• Benjamin Barredo

        Marcus, do you still include that inspection period even if you already saw the house? For example, recently had a potential deal come across my computer. I was talking to the owner and scheduled a day to come see the property and had planned to get it under contract that day. Then I remembered that I’m supposed to use the 30 days (or 14 days if that’s what you do) for an “inspection period” which I use to get my numbers right, find a buyer and if all of that doesn’t work out I can walk away by using the inspection clause as an out. However, how does that work when your buyers want to do their due diligence, which they should? Can you look at the property and still ask for an inspection period? Is it okay to be straightforward with them and tell them this inspection period is to allow potential buyers or “partners” to come view the home as well?

        I get myself twisted over the details like this and I tend to freeze up. The clearer I can make all of this in my head the better I’ll be when that next deal falls in my lap. I lost that last one because I wasn’t sure how to approach it and I aggravated the seller.

    • Marcus Maloney

      Chris,

      Thanks for reading; to answer your question the end buyer pays the closing cost. So when you market the property for a buyer you need to have a phrase “the price is net to the seller”, this informs the buyer that when the transaction is complete the price you marketed the property for is the amount that you and the seller walk away with.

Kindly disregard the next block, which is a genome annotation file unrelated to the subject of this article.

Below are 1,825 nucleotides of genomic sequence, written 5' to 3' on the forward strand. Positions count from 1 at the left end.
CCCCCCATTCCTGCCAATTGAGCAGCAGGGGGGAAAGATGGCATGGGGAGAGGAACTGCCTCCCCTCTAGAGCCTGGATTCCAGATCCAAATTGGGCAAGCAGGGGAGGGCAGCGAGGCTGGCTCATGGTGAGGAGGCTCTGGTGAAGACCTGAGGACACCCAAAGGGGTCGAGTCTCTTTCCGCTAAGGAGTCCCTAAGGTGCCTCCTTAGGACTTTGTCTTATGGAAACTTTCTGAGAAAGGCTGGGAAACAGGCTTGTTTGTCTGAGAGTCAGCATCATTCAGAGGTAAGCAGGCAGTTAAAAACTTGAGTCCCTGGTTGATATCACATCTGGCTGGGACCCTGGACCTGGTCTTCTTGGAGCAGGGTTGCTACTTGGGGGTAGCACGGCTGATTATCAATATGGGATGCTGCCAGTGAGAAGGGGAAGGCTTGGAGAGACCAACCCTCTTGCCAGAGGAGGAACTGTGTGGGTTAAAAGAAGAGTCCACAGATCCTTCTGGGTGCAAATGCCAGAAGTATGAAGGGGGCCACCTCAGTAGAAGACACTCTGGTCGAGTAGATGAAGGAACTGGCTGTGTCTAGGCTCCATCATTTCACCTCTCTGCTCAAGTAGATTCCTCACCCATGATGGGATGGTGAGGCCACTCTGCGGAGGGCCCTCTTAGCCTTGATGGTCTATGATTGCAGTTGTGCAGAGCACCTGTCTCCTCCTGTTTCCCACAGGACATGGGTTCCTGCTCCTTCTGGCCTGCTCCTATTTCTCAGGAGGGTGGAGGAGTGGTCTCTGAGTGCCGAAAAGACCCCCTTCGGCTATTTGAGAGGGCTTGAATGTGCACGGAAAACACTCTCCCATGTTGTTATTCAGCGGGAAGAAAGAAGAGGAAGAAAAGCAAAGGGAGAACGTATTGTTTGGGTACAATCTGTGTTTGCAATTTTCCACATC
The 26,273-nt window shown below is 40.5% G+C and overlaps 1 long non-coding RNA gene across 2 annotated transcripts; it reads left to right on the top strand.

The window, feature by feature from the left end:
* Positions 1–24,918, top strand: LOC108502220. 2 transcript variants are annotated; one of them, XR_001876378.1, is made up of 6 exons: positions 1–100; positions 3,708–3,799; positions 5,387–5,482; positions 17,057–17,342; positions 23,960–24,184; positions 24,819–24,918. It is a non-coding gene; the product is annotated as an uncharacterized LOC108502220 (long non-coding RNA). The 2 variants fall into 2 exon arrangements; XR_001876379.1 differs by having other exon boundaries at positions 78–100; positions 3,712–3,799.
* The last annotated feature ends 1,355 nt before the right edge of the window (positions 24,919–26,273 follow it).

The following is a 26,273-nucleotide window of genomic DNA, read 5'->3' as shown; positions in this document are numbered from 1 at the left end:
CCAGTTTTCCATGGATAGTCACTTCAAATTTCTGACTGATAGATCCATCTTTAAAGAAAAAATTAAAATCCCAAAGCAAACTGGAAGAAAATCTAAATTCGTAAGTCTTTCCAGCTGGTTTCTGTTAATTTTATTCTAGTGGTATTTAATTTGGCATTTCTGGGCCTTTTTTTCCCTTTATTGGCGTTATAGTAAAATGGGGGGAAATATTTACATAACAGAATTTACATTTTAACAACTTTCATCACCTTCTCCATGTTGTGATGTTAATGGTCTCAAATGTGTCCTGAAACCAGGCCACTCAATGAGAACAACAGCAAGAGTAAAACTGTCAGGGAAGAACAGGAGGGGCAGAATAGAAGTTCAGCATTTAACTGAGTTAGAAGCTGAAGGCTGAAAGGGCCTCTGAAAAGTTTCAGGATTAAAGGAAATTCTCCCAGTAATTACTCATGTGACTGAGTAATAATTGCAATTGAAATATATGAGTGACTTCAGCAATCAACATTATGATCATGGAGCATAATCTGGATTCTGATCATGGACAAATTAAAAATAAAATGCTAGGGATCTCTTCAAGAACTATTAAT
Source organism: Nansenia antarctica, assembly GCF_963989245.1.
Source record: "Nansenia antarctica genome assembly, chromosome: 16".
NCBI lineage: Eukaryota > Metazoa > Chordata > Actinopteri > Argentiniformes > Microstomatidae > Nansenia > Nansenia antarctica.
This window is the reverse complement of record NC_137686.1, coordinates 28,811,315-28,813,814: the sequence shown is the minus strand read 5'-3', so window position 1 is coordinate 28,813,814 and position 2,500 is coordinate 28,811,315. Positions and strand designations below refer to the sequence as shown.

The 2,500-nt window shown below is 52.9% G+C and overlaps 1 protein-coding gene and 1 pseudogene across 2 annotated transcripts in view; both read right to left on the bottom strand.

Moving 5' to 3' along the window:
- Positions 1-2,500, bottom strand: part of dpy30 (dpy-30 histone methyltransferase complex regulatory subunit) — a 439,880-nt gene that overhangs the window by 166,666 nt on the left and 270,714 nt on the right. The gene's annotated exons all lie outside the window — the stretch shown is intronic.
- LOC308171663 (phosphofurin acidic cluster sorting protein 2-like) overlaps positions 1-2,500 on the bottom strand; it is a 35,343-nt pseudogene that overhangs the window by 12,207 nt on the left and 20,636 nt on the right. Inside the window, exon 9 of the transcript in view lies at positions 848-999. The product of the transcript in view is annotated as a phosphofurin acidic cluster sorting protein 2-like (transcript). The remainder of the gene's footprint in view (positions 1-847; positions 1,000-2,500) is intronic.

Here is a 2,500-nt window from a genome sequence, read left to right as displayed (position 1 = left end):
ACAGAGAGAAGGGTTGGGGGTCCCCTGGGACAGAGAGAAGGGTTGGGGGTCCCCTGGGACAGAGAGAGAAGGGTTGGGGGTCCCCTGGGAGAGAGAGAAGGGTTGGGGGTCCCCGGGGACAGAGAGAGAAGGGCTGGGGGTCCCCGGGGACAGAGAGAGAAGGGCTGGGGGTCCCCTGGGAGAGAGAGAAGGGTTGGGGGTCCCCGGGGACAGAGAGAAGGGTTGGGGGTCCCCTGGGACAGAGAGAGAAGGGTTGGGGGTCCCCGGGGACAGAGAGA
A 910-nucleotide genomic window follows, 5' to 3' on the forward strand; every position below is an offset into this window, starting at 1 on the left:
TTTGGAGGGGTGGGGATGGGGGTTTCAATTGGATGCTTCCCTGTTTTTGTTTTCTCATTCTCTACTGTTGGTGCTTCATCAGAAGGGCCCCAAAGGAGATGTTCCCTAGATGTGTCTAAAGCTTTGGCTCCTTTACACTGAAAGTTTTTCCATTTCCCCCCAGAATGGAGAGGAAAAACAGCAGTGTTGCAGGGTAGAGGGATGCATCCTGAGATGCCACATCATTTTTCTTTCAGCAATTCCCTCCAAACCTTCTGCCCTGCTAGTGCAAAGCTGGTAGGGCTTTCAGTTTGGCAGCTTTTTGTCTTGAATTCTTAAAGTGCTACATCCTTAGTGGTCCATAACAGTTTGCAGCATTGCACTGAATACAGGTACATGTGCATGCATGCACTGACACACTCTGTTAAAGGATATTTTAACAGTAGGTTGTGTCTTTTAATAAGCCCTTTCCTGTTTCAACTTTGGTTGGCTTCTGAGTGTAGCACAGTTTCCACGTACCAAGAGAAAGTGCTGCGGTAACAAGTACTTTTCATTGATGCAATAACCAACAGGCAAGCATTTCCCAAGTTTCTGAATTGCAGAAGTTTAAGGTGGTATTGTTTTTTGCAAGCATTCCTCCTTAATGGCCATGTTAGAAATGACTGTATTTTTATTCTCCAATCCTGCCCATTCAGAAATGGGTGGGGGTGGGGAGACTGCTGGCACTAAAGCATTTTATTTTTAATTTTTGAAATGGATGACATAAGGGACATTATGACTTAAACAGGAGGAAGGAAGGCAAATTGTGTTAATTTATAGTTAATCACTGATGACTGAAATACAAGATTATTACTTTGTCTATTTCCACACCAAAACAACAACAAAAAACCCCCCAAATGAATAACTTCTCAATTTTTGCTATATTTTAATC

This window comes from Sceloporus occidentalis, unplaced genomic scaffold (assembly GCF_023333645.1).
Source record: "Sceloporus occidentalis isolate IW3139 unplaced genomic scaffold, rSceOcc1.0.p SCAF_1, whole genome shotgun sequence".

Example:

      123 E. Main St for sale 98k this price is net to the seller. “Buyer must conduct his/her own due diligence and the information provided is a matter of opinion”.

      This will cover you for most liability purpose for instance if the property is 1250 sqft and you marketed the property as 1289 sqft. This is not done intentional but mistakes do occur with the tax records or mls records.

      In our example you got the property under contract for 92k and you have a 6k assignment fee, so you and the seller will walk away with what you requested. All other fees are the buyers responsibility.

      I hope I didn’t complicate things. If you have any more questions just shoot.

      “Enjoying the Journey”

    • Lydia T.

      I would say yes it is possible, but it is probably not the best idea. Motivated sellers typically want quick closings and obtaining bank financing is not a quick process. If you cannot purchase the property yourself and then sell to your buyer that needs a loan, I would suggest that you find an investor that you can wholesale this deal to.